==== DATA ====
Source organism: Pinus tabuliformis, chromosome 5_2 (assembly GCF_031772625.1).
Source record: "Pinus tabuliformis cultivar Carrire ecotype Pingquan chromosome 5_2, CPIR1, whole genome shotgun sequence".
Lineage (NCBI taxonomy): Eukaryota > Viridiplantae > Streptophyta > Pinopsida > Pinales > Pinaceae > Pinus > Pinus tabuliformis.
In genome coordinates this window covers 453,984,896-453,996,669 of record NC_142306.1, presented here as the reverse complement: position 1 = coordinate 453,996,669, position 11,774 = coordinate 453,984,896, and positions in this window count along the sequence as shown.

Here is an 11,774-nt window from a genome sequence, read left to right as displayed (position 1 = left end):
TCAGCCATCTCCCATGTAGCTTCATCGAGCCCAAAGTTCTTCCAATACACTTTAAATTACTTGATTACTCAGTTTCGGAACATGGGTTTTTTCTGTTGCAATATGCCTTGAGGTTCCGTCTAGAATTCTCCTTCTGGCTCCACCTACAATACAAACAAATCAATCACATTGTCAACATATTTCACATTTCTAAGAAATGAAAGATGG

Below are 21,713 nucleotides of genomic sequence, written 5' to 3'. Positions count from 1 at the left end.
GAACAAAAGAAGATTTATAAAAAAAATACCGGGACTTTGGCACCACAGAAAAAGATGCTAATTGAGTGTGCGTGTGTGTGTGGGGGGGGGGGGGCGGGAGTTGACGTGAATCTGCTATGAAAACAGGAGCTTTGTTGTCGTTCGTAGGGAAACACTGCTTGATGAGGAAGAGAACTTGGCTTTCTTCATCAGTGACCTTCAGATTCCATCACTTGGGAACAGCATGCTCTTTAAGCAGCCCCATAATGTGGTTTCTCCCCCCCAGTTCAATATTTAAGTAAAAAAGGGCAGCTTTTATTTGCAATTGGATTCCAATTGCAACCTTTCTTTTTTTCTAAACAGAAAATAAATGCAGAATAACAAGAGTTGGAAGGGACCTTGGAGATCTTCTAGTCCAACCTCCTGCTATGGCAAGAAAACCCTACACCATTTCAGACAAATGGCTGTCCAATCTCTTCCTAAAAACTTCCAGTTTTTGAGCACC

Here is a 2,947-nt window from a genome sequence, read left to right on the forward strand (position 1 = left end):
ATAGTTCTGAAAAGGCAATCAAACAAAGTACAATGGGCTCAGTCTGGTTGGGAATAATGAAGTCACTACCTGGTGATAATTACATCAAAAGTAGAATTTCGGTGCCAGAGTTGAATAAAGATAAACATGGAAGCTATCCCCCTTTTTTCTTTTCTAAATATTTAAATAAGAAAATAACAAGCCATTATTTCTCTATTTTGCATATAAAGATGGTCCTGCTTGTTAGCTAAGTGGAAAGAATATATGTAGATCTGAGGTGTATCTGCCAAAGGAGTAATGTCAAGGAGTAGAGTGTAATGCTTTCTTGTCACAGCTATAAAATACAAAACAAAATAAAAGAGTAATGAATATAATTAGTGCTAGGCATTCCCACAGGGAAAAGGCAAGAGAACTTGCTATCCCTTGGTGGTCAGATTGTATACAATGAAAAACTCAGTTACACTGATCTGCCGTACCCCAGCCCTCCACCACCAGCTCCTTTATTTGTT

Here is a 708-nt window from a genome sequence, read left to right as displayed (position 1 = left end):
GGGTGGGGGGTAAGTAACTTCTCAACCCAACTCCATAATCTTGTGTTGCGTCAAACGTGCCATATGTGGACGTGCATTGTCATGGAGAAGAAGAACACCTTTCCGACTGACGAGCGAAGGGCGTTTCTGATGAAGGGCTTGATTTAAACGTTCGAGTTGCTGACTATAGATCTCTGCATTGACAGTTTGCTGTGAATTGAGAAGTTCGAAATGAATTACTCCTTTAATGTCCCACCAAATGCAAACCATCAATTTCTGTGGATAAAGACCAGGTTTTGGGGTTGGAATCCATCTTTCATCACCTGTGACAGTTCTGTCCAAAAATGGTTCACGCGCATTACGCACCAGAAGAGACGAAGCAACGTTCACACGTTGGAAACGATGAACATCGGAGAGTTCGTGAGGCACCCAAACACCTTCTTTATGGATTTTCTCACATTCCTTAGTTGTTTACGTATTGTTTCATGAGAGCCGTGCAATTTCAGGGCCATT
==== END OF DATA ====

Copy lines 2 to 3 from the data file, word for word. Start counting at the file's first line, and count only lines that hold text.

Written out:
Source record: "Pinus tabuliformis cultivar Carrire ecotype Pingquan chromosome 5_2, CPIR1, whole genome shotgun sequence".
Lineage (NCBI taxonomy): Eukaryota > Viridiplantae > Streptophyta > Pinopsida > Pinales > Pinaceae > Pinus > Pinus tabuliformis.